Dating the Species Network: Allopolyploidy and Repetitive DNA Evolution in American Daisies (Melampodium sect. Melampodium, Asteraceae)

Show simple item record McCann, J en Jang, T-S en Macas, J en Schneeweiss, GM en Matzke, Nicholas en Novák, P en Stuessy, TF en Villaseñor, JL en Weiss-Schneeweiss, H en 2018-10-31T21:58:44Z en 2018-03-19 en
dc.identifier.citation Systematic biology 67(6):1010-1024 Nov 2018 en
dc.identifier.issn 1063-5157 en
dc.identifier.uri en
dc.description.abstract Allopolyploidy has played an important role in the evolution of the flowering plants. Genome mergers are often accompanied by significant and rapid alterations of genome size and structure via chromosomal rearrangements and altered dynamics of tandem and dispersed repetitive DNA families. Recent developments in sequencing technologies and bioinformatic methods allow for a comprehensive investigation of the repetitive component of plant genomes. Interpretation of evolutionary dynamics following allopolyploidization requires both the knowledge of parentage and the age of origin of an allopolyploid. Whereas parentage is typically inferred from cytogenetic and phylogenetic data, age inference is hampered by the reticulate nature of the phylogenetic relationships. Treating subgenomes of allopolyploids as if they belonged to different species (i.e., no recombination among subgenomes) and applying cross-bracing (i.e., putting a constraint on the age difference of nodes pertaining to the same event), we can infer the age of allopolyploids within the framework of the multi-species coalescent within BEAST2. Together with a comprehensive characterization of the repetitive DNA fraction using the RepeatExplorer pipeline, we apply the dating approach in a group of closely related allopolyploids and their progenitor species in the plant genus Melampodium (Asteraceae). We dated the origin of both the allotetraploid, M. strigosum, and its two allohexaploid derivatives, M. pringlei and M. sericeum, which share both parentage and the direction of the cross, to the Pleistocene (less than 1.4 Ma). Thus, Pleistocene climatic fluctuations may have triggered formation of allopolyploids possibly in short intervals, contributing to difficulties in inferring the precise temporal order of allopolyploid species divergence of M. sericeum and M. pringlei. The relatively recent origin of the allopolyploids likely played a role in the near-absence of major changes in the repetitive fraction of the polyploids’ genomes. The repetitive elements most affected by the post-polyploidization changes represented retrotransposons of the Ty1-copia lineage Maximus and, to a lesser extent, also Athila elements of Ty3-gypsy family. en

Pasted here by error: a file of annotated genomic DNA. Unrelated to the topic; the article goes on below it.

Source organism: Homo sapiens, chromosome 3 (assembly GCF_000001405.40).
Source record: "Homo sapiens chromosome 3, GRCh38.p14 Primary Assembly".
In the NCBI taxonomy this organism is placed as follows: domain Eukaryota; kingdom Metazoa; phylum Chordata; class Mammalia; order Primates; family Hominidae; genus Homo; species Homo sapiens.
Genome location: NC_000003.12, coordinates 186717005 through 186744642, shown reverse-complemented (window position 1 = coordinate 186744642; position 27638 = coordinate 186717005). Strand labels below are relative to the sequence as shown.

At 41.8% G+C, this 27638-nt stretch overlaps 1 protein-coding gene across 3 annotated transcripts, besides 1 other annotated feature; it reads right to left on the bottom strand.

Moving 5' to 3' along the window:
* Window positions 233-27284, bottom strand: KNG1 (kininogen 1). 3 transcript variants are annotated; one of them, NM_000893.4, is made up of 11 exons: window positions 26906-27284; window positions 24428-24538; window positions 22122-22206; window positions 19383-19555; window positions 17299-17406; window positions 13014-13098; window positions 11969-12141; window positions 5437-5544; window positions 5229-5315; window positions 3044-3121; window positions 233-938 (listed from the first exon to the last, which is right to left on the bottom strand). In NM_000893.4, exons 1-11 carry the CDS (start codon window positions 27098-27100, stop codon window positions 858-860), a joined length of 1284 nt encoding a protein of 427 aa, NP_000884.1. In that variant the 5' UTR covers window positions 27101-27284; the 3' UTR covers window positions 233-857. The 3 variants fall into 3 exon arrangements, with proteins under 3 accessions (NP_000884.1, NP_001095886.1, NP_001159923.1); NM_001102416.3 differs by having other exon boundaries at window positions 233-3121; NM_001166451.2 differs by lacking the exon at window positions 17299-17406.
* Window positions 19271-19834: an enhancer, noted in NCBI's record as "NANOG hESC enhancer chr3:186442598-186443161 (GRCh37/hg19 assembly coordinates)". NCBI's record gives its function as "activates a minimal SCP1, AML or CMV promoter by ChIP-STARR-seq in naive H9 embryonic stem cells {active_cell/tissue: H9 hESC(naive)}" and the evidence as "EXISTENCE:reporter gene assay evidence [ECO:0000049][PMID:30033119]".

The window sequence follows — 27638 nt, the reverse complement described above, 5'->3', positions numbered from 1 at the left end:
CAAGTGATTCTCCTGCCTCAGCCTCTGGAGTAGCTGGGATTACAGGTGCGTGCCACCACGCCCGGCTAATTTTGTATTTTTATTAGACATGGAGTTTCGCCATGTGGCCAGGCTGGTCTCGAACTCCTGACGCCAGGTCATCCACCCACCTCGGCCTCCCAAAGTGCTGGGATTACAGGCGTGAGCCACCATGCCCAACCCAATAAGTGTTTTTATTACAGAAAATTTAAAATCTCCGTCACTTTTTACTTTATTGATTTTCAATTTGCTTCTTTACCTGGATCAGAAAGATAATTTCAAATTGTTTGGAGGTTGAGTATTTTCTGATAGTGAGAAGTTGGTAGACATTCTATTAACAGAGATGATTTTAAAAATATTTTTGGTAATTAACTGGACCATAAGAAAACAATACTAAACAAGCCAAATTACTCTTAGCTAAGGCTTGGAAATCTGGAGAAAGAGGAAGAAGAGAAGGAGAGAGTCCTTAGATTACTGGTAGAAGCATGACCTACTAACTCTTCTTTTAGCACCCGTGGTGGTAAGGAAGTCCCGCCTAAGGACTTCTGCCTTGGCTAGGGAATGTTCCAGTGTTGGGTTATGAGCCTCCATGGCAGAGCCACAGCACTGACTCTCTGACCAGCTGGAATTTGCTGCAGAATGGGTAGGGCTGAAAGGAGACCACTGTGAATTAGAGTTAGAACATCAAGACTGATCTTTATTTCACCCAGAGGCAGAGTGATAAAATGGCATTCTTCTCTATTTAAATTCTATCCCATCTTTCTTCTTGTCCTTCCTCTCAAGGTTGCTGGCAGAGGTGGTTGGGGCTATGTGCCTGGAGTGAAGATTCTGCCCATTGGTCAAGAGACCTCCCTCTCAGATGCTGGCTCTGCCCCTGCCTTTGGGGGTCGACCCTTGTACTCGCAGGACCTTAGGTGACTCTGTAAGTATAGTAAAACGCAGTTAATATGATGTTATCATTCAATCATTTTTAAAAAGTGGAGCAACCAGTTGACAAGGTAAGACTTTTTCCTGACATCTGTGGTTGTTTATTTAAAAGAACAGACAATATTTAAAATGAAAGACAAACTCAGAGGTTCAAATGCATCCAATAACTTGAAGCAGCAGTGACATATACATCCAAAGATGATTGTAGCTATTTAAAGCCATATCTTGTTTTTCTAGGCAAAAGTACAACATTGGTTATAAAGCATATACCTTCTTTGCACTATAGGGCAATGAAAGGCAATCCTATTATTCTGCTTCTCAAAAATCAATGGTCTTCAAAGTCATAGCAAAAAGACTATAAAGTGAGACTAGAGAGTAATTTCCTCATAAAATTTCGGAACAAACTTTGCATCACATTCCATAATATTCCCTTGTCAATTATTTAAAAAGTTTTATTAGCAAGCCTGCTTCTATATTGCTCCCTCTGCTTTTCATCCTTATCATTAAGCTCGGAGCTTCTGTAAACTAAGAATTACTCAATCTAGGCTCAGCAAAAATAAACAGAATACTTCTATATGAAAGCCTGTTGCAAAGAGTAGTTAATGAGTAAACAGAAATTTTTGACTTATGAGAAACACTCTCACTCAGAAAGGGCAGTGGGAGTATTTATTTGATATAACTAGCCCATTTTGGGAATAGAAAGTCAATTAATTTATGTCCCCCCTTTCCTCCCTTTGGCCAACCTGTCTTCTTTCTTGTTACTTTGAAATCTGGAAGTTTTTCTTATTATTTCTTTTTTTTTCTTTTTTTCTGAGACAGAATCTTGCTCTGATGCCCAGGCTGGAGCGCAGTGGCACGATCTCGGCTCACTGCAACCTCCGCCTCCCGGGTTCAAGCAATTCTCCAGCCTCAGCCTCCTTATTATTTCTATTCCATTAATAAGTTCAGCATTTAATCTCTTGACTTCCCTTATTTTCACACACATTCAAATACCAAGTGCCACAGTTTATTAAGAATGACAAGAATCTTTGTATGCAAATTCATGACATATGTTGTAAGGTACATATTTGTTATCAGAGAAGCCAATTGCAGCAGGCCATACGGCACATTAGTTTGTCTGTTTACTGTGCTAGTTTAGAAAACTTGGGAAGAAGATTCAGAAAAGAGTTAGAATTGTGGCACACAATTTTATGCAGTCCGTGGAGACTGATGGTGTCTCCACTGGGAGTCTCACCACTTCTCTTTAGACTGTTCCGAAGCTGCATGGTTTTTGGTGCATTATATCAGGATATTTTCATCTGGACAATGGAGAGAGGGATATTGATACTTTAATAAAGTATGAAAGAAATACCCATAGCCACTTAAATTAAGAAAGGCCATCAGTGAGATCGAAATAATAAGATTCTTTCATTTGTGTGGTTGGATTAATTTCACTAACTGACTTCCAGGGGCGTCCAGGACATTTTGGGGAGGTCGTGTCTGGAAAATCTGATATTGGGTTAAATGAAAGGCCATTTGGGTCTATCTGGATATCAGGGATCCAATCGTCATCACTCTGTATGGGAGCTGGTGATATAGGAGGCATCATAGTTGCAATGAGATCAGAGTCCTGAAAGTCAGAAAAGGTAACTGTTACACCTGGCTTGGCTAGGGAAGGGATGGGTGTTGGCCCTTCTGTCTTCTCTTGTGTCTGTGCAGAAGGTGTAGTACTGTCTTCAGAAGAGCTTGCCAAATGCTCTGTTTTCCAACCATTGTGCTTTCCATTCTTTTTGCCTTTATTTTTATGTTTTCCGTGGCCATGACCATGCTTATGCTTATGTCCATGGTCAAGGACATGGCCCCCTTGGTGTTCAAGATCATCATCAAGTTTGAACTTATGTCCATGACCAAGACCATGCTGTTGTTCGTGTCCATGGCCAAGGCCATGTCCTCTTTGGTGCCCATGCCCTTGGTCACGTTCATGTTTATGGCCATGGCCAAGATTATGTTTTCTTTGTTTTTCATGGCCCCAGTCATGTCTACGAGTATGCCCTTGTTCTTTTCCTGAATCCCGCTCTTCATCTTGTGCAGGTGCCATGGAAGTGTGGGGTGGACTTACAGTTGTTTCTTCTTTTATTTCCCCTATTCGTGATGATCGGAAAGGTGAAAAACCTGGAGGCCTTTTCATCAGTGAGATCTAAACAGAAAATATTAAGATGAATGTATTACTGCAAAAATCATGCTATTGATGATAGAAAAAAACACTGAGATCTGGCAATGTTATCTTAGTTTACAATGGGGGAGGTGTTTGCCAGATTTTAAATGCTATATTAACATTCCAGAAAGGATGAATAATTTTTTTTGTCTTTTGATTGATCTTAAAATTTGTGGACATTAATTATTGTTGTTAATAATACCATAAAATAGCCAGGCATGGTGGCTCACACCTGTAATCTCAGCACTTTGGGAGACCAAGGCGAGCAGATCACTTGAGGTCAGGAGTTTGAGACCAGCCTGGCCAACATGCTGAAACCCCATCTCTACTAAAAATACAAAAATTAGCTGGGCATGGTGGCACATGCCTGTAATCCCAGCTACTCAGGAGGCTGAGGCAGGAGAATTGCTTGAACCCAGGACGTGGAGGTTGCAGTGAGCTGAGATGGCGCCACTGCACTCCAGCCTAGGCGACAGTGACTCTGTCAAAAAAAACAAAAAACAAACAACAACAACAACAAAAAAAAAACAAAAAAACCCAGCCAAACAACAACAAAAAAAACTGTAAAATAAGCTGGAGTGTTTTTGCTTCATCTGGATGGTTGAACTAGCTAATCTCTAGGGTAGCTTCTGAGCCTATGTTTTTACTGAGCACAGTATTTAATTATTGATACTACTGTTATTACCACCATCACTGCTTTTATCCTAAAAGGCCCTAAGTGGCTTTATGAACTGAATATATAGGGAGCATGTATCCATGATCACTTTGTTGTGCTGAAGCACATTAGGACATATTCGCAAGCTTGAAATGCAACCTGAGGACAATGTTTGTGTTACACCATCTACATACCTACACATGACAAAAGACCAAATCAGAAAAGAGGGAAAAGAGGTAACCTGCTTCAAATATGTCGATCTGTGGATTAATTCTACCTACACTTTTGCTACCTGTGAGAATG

dc.publisher Oxford University Press (OUP) en
dc.relation.ispartofseries Systematic Biology en
dc.rights Items in ResearchSpace are protected by copyright, with all rights reserved, unless otherwise indicated. Previously published items are made available in accordance with the copyright policy of the publisher. en
dc.rights.uri en
dc.rights.uri en
dc.title Dating the Species Network: Allopolyploidy and Repetitive DNA Evolution in American Daisies (Melampodium sect. Melampodium, Asteraceae) en
dc.type Journal Article en
dc.identifier.doi 10.1093/sysbio/syy024 en
pubs.issue 6 en
pubs.begin-page 1010 en
pubs.volume 67 en
dc.rights.holder Copyright: The authors en
dc.identifier.pmid 29562303 en
pubs.end-page 1024 en
dc.rights.accessrights en
pubs.subtype Article en
pubs.elements-id 733164 en Science en Biological Sciences en
pubs.record-created-at-source-date 2018-03-26 en 2018-03-19 en
pubs.dimensions-id 29562303 en

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